A study published in the New England Journal of Medicine explored coffee and its relationship to mortality. Coffee drinkers compared to non-coffee drinkers had a lower risk of death from all sources. One cup/day to six or more cups/day yielded a range of 6% to 12% of men and 5% to 15% for women. The ages of the test subjects ran from 50 to 71 years of age and their lives were followed for 13 years.
Coffee has had good and bad press over the years. It contains over a thousand different chemical compounds. Other studies have shown that coffee increases lifespans, reduces the risk of cardiovascular disease, metabolic syndrome, diabetes and certain neurodegenerative disease and cancers.
It’s hard to identify exactly which chemical compound treats each disease or health risk. Chlorogenic acid is one that has been studied at length. It is a powerful anti-oxidant and anti-inflammatory. As such, when studied on its interaction with the cardiovascular system, it has been shown to protect/improve heart muscle cells.
Heart attacks can be devastating. Coffee has demonstrated a positive benefit to reduce the risks of congestive heart failure and heart attack. It acts to prevent the clumping of platelets in the heart’s blood vessels. Coffee reduces many of the risks of cardiovascular disease.
Caffeine is another well-known component of coffee. Caffeine studies on brain health show that coffee can reduce the risk of various neurodegenerative disease, especially Alzheimer’s and Parkinson’s. It is most interesting to find that people with early onset Alzheimer’s disease can expect a much slower progression of that disease compared to non-coffee drinkers.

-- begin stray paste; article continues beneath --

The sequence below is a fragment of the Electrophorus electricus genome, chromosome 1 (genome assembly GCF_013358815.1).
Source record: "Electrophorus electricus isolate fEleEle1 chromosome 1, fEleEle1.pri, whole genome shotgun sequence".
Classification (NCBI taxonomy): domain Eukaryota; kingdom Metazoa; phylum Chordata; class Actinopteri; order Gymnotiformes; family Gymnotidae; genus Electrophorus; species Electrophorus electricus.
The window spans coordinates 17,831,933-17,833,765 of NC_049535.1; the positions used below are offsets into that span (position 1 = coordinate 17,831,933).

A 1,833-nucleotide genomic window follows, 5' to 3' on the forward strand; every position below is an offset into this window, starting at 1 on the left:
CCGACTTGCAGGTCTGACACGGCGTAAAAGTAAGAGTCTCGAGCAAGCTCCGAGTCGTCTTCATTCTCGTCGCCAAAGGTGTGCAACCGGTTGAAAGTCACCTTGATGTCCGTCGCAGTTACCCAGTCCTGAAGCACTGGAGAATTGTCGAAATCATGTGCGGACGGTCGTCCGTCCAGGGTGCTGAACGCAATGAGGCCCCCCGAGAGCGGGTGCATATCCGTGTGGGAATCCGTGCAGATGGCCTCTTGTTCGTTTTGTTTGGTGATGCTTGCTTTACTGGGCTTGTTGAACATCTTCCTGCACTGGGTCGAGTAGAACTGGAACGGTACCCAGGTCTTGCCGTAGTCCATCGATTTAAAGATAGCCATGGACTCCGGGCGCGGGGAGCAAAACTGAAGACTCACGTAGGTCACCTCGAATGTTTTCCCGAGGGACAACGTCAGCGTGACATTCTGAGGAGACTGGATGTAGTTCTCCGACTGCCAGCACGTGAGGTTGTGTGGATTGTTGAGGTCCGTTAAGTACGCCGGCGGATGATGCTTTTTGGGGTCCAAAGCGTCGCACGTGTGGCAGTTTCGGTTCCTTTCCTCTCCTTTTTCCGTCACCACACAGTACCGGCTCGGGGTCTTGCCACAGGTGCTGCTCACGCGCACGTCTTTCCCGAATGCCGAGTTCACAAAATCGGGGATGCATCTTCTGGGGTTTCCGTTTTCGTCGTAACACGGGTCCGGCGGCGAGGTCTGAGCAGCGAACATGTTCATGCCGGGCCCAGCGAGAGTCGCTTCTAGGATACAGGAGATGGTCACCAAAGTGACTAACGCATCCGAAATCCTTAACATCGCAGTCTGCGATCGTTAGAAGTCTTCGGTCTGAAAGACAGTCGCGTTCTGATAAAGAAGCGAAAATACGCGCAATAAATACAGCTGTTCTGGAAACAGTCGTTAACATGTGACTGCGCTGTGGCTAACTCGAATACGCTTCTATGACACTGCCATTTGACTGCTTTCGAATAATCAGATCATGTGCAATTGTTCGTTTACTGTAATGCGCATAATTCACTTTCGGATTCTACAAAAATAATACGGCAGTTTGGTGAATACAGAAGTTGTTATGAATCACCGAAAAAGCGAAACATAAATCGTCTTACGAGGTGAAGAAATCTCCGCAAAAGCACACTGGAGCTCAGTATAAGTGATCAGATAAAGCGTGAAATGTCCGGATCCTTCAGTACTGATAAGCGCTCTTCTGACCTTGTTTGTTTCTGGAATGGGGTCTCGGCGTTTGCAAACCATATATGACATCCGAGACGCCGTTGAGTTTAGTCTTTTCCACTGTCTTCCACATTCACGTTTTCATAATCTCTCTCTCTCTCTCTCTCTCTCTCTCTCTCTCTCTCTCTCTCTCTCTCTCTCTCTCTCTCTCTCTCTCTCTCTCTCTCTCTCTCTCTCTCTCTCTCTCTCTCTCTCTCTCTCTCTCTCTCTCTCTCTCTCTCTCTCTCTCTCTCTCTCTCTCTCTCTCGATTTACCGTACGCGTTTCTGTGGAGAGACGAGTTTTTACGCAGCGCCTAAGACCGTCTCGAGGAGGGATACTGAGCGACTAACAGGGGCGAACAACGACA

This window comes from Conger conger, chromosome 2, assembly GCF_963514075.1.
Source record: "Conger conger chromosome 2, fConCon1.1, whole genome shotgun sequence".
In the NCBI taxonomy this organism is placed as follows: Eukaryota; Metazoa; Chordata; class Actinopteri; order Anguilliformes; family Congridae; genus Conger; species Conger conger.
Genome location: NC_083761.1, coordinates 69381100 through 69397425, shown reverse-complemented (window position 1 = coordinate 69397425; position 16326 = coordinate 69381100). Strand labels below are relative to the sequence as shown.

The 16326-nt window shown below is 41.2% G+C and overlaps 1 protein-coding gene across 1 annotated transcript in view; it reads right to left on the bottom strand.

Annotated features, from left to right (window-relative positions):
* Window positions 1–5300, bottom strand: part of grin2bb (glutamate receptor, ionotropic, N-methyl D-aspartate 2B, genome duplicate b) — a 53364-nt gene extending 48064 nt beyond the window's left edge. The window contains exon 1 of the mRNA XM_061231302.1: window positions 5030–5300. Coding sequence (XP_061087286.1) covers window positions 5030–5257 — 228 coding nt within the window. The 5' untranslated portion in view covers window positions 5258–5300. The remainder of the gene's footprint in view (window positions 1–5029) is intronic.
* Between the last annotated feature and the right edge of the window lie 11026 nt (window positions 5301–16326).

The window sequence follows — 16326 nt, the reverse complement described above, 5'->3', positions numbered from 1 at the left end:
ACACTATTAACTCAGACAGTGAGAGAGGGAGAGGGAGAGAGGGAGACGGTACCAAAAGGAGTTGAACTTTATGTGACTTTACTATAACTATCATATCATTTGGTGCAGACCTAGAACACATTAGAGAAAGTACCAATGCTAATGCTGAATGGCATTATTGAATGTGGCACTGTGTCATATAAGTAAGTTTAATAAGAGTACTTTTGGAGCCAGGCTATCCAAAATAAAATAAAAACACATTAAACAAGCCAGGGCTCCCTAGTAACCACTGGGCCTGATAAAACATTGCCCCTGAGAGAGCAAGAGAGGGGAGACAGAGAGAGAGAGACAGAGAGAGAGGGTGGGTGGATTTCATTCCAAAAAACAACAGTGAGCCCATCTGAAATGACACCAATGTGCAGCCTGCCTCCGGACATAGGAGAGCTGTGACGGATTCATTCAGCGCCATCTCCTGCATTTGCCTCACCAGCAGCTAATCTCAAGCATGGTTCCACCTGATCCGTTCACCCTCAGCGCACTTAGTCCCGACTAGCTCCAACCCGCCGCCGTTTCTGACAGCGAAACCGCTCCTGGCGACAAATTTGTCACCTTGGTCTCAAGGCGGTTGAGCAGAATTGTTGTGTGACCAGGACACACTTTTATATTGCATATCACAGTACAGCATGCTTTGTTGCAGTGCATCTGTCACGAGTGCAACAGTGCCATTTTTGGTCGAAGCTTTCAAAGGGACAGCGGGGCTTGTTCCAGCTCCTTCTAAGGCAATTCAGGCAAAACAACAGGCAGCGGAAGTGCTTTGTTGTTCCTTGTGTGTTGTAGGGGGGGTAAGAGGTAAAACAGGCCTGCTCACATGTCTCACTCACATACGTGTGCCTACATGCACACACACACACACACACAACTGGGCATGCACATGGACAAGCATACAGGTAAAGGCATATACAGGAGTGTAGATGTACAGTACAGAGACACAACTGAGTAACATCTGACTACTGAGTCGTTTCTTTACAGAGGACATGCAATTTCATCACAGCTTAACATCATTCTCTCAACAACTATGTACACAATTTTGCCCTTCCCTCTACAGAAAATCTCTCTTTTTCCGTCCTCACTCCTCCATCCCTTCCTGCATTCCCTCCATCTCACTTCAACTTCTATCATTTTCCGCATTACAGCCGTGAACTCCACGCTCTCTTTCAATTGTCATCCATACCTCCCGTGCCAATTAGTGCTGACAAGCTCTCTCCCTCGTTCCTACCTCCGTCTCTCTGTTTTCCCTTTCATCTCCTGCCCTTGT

Much of the research on brain cells and caffeine have been done on animals. The beta-amyloid protein responsible (one of many) for Alzheimer’s disease is kept in check by caffeine. The anti-inflammatory effect of caffeine is believed to be responsible for this protection.
There are other sources of caffeine if you are not a coffee drinker. Tea and chocolate are favorites of many. Coffee is not the panacea for everyone. Some coffee drinkers suffer insomnia, nervousness, upset stomach, nausea and even vomiting. Most people experience an increase in the heart and breathing rates. I know more than a few people who gave up coffee because it caused them headaches.
We are not all alike. We react to differently to the same foods. My wife was never a coffee drinker until after she had chemotherapy for breast cancer. Now she regularly enjoys a couple (or more) cups a day. Personally, I’ve never like the taste or smell. But, to each his or her own. If you drink coffee and enjoy it, you will probably have better health than those friends of yours who do not drink coffee.
The source of most of this information is from the July 2014 edition of Life Extension magazine (lef.org).
This is really difficult for me to wrap my head around. It was coffee that caused my fibroid tumors and I quit it many years ago — no more problem